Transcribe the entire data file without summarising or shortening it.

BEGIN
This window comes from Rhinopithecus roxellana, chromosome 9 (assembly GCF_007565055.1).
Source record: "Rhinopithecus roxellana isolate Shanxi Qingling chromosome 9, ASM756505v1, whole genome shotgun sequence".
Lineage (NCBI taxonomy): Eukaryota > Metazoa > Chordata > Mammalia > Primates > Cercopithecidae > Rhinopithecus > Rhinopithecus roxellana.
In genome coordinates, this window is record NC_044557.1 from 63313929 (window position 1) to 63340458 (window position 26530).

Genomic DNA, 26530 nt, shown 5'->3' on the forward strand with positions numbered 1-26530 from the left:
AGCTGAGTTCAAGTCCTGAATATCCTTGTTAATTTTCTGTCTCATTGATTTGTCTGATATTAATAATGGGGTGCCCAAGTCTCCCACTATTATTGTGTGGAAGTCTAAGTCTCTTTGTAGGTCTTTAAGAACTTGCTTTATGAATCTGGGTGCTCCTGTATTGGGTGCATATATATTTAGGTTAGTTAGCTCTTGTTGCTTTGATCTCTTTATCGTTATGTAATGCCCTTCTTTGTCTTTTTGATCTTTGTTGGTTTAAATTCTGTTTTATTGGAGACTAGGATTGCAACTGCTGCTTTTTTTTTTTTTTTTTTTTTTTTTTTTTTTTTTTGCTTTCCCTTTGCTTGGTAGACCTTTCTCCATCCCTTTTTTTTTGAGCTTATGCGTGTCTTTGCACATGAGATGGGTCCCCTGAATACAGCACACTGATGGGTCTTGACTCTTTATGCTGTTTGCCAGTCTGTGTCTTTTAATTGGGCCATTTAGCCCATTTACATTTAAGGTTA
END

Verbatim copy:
This window comes from Rhinopithecus roxellana, chromosome 9 (assembly GCF_007565055.1).
Source record: "Rhinopithecus roxellana isolate Shanxi Qingling chromosome 9, ASM756505v1, whole genome shotgun sequence".
Lineage (NCBI taxonomy): Eukaryota > Metazoa > Chordata > Mammalia > Primates > Cercopithecidae > Rhinopithecus > Rhinopithecus roxellana.
In genome coordinates, this window is record NC_044557.1 from 63313929 (window position 1) to 63340458 (window position 26530).

Genomic DNA, 26530 nt, shown 5'->3' on the forward strand with positions numbered 1-26530 from the left:
AGCTGAGTTCAAGTCCTGAATATCCTTGTTAATTTTCTGTCTCATTGATTTGTCTGATATTAATAATGGGGTGCCCAAGTCTCCCACTATTATTGTGTGGAAGTCTAAGTCTCTTTGTAGGTCTTTAAGAACTTGCTTTATGAATCTGGGTGCTCCTGTATTGGGTGCATATATATTTAGGTTAGTTAGCTCTTGTTGCTTTGATCTCTTTATCGTTATGTAATGCCCTTCTTTGTCTTTTTGATCTTTGTTGGTTTAAATTCTGTTTTATTGGAGACTAGGATTGCAACTGCTGCTTTTTTTTTTTTTTTTTTTTTTTTTTTTTTTTTTTGCTTTCCCTTTGCTTGGTAGACCTTTCTCCATCCCTTTTTTTTTGAGCTTATGCGTGTCTTTGCACATGAGATGGGTCCCCTGAATACAGCACACTGATGGGTCTTGACTCTTTATGCTGTTTGCCAGTCTGTGTCTTTTAATTGGGCCATTTAGCCCATTTACATTTAAGGTTA